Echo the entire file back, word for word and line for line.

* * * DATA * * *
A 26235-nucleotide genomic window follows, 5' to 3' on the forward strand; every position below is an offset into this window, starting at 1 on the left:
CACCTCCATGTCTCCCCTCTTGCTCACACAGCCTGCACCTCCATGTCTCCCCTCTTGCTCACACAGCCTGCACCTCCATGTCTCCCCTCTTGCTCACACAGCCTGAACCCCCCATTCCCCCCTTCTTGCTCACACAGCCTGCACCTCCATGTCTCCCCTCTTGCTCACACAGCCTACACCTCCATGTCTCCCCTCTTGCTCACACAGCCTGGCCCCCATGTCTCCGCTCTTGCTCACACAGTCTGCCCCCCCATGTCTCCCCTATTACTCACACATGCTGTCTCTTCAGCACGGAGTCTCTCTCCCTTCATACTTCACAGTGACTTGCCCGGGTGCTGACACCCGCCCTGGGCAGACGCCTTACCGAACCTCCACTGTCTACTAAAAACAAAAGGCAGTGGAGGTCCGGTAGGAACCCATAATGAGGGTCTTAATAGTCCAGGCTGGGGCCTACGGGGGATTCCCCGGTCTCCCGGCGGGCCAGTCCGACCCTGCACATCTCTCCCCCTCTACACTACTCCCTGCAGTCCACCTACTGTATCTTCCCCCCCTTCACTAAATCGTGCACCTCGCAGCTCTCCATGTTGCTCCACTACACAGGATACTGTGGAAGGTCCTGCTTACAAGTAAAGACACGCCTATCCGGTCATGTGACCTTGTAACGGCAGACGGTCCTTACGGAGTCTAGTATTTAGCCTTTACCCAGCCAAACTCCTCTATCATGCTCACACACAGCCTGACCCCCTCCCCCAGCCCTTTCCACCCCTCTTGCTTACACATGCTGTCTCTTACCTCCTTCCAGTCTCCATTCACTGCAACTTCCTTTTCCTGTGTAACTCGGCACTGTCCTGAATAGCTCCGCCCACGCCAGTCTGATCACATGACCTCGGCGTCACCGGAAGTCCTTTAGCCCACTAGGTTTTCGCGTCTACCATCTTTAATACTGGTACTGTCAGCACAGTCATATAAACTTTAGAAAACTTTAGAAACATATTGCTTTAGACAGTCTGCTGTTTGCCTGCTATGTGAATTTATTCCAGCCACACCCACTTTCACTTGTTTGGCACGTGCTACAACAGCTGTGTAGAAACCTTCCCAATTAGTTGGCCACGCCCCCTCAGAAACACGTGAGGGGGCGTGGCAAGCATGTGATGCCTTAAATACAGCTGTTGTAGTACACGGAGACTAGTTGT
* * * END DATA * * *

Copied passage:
A 26235-nucleotide genomic window follows, 5' to 3' on the forward strand; every position below is an offset into this window, starting at 1 on the left:
CACCTCCATGTCTCCCCTCTTGCTCACACAGCCTGCACCTCCATGTCTCCCCTCTTGCTCACACAGCCTGCACCTCCATGTCTCCCCTCTTGCTCACACAGCCTGAACCCCCCATTCCCCCCTTCTTGCTCACACAGCCTGCACCTCCATGTCTCCCCTCTTGCTCACACAGCCTACACCTCCATGTCTCCCCTCTTGCTCACACAGCCTGGCCCCCATGTCTCCGCTCTTGCTCACACAGTCTGCCCCCCCATGTCTCCCCTATTACTCACACATGCTGTCTCTTCAGCACGGAGTCTCTCTCCCTTCATACTTCACAGTGACTTGCCCGGGTGCTGACACCCGCCCTGGGCAGACGCCTTACCGAACCTCCACTGTCTACTAAAAACAAAAGGCAGTGGAGGTCCGGTAGGAACCCATAATGAGGGTCTTAATAGTCCAGGCTGGGGCCTACGGGGGATTCCCCGGTCTCCCGGCGGGCCAGTCCGACCCTGCACATCTCTCCCCCTCTACACTACTCCCTGCAGTCCACCTACTGTATCTTCCCCCCCTTCACTAAATCGTGCACCTCGCAGCTCTCCATGTTGCTCCACTACACAGGATACTGTGGAAGGTCCTGCTTACAAGTAAAGACACGCCTATCCGGTCATGTGACCTTGTAACGGCAGACGGTCCTTACGGAGTCTAGTATTTAGCCTTTACCCAGCCAAACTCCTCTATCATGCTCACACACAGCCTGACCCCCTCCCCCAGCCCTTTCCACCCCTCTTGCTTACACATGCTGTCTCTTACCTCCTTCCAGTCTCCATTCACTGCAACTTCCTTTTCCTGTGTAACTCGGCACTGTCCTGAATAGCTCCGCCCACGCCAGTCTGATCACATGACCTCGGCGTCACCGGAAGTCCTTTAGCCCACTAGGTTTTCGCGTCTACCATCTTTAATACTGGTACTGTCAGCACAGTCATATAAACTTTAGAAAACTTTAGAAACATATTGCTTTAGACAGTCTGCTGTTTGCCTGCTATGTGAATTTATTCCAGCCACACCCACTTTCACTTGTTTGGCACGTGCTACAACAGCTGTGTAGAAACCTTCCCAATTAGTTGGCCACGCCCCCTCAGAAACACGTGAGGGGGCGTGGCAAGCATGTGATGCCTTAAATACAGCTGTTGTAGTACACGGAGACTAGTTGT